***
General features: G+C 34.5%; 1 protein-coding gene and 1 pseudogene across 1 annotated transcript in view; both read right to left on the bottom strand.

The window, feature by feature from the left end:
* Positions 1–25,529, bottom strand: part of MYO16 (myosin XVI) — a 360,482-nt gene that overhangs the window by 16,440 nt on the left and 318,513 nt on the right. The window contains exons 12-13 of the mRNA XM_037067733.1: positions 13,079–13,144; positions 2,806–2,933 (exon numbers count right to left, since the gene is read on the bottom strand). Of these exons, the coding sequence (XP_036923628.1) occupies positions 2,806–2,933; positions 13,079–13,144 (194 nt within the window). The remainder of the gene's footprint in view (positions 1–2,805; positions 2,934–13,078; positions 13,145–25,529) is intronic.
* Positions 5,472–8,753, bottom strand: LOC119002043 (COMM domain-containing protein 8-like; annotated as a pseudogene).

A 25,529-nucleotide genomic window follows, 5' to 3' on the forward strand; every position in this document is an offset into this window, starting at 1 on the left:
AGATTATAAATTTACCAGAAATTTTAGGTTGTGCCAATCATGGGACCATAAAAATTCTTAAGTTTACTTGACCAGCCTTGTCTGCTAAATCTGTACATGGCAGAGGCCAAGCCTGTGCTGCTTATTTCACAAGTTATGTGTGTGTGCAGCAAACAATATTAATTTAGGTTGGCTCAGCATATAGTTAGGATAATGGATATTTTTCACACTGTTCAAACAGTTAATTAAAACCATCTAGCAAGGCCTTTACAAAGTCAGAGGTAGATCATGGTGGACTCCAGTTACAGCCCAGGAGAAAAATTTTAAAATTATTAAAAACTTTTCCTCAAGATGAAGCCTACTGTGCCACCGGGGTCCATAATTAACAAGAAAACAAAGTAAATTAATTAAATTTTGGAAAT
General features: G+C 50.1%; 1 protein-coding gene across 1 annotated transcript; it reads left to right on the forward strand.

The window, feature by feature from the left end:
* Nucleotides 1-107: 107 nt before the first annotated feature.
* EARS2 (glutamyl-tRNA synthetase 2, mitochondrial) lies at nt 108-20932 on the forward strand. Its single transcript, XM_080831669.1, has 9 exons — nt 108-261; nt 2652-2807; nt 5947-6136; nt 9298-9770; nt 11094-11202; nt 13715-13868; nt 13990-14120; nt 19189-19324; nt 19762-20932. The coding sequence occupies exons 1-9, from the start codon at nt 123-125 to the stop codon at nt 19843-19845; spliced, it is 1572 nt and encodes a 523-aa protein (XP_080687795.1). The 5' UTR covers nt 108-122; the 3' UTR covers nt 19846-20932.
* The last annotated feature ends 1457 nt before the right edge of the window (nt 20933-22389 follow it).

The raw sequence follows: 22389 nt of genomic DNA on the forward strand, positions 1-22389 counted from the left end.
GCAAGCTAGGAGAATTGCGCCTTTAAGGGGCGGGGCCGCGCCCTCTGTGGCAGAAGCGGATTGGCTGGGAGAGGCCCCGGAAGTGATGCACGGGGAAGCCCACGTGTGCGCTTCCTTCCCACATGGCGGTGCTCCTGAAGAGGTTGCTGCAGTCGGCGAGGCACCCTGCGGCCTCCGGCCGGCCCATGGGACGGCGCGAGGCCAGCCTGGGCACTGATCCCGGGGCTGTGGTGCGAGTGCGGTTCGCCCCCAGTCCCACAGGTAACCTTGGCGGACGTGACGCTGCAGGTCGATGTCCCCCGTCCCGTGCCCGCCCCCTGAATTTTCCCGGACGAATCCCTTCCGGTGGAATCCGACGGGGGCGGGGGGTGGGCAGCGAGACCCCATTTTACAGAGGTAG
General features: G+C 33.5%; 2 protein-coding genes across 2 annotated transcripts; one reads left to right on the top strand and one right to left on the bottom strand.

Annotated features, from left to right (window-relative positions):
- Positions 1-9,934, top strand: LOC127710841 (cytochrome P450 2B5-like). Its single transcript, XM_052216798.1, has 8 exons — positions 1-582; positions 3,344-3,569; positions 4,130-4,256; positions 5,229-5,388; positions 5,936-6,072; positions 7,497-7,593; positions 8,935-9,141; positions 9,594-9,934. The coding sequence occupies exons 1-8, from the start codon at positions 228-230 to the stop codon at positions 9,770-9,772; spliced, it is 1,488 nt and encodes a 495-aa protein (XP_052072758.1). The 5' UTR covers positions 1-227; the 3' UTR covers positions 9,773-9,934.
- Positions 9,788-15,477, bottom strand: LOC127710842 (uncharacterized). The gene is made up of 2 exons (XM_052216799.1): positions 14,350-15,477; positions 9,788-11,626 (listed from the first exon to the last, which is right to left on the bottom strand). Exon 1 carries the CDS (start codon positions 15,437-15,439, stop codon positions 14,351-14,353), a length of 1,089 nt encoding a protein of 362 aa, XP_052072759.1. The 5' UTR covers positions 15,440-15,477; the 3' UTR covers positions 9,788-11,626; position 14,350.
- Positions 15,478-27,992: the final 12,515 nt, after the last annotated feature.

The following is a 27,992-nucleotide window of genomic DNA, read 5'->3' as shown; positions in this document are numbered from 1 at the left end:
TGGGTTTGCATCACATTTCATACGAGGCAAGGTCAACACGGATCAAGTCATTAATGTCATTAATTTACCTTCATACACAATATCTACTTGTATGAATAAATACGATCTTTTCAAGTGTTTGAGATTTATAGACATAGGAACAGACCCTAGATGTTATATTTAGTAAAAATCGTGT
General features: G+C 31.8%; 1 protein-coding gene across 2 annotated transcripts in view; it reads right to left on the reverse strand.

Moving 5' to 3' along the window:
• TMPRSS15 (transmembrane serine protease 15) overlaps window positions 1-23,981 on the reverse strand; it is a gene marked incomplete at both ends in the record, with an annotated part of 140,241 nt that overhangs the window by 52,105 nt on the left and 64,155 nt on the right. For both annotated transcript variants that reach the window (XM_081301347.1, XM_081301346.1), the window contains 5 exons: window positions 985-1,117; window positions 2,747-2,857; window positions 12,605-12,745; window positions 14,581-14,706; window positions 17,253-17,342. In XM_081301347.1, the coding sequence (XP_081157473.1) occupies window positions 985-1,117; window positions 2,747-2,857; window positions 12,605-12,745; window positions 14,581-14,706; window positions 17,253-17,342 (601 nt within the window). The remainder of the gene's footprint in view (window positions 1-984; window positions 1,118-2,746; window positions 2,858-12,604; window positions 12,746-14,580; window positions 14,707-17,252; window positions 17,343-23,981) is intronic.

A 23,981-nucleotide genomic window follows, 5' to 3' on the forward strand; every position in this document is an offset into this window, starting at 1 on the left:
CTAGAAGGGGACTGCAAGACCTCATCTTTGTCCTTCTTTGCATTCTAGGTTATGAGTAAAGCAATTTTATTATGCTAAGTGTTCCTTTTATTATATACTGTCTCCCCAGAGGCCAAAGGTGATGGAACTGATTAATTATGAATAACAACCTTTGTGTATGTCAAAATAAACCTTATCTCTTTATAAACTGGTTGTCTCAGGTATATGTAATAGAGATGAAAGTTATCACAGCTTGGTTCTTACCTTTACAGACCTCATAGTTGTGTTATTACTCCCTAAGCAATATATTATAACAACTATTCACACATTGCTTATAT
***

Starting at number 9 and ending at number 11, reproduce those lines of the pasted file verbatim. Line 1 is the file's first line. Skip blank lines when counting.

* Nucleotides 1-107: 107 nt before the first annotated feature.
* EARS2 (glutamyl-tRNA synthetase 2, mitochondrial) lies at nt 108-20932 on the forward strand. Its single transcript, XM_080831669.1, has 9 exons — nt 108-261; nt 2652-2807; nt 5947-6136; nt 9298-9770; nt 11094-11202; nt 13715-13868; nt 13990-14120; nt 19189-19324; nt 19762-20932. The coding sequence occupies exons 1-9, from the start codon at nt 123-125 to the stop codon at nt 19843-19845; spliced, it is 1572 nt and encodes a 523-aa protein (XP_080687795.1). The 5' UTR covers nt 108-122; the 3' UTR covers nt 19846-20932.
* The last annotated feature ends 1457 nt before the right edge of the window (nt 20933-22389 follow it).